Williamson investigated the influence of ocean sounds (white noise) on the night sleep pattern of postoperative coronary artery bypass graft patients after being transferred from an ICU. The group receiving ocean sounds reported higher scores in sleep depth, awakening, return to sleep, quality of sleep, and total sleep scores, indicating better sleep than the controlled group. The study by Stanchina and colleagues suggested that white noise increased arousal thresholds in healthy individuals exposed to recorded ICU noise. The change in sound from baseline to peak, rather than the peak sound level, determined whether an arousal occurred. From [The Table] it can be seen that sound masking has the most significant effect in promoting ICU patients' sleep, producing an improvement of 42.7%.
I also researched what other “white noise” generators existed out there, how they worked, what sounds they included, etc. It’s good to know what the competition is doing to inform your choices.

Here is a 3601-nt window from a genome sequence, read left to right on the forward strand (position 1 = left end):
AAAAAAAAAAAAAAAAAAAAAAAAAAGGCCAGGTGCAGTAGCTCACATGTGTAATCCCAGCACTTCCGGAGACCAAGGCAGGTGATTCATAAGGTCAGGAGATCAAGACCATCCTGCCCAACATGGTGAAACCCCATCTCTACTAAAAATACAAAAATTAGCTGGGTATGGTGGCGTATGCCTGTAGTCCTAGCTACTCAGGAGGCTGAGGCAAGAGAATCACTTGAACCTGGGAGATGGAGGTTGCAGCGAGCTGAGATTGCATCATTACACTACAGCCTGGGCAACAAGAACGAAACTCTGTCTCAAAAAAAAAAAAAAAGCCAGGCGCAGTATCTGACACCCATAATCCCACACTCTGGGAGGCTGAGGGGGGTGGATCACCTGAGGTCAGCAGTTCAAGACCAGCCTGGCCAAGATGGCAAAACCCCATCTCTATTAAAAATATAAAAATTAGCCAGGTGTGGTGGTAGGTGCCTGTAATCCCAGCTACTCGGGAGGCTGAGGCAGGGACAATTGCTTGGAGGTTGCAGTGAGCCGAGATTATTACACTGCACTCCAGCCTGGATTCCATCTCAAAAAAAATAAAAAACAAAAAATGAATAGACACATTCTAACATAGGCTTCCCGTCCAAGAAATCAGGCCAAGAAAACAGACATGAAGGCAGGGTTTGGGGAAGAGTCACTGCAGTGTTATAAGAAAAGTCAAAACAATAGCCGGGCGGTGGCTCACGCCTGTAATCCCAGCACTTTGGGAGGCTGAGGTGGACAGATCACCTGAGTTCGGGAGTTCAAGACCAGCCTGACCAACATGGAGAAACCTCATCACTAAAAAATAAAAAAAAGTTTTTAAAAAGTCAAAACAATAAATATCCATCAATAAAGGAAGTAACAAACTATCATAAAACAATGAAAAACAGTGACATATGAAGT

I knew what I wanted to build; something that could layer and playback different pre-selected sounds with a pinch of randomness thrown in.
As an aside, if I hadn’t settled on building something myself using nature sounds I would totally have gotten a “noise conditioner” that actually creates real white noise through the use of something mechanical. (Like the Marpac Dohm)
The sounds and the theory
I spent a good amount of time on freesounds.org listening to different sounds and evaluating them. If you’ve never been on freesounds.org it is a great resource for people to upload things they’ve recorded, and many offer them under Creative Commons licenses — making them perfect for our project!
My theory for this project is that the sound created by the device needs to be as non-loop like as possible, and to achieve that we can layer different sounds on top of each other using different playback intervals so that the likely hood of two sounds playing on top of each other in the exact same way is minimal.
I tried 3 layers at first, but found that it could get to be a little too much with 3 things playing at the same time, so I ended up settling on 2 layers with the first being the primary sound (running water, waves, etc) and the second being complimentary sounds (wind, rain, etc).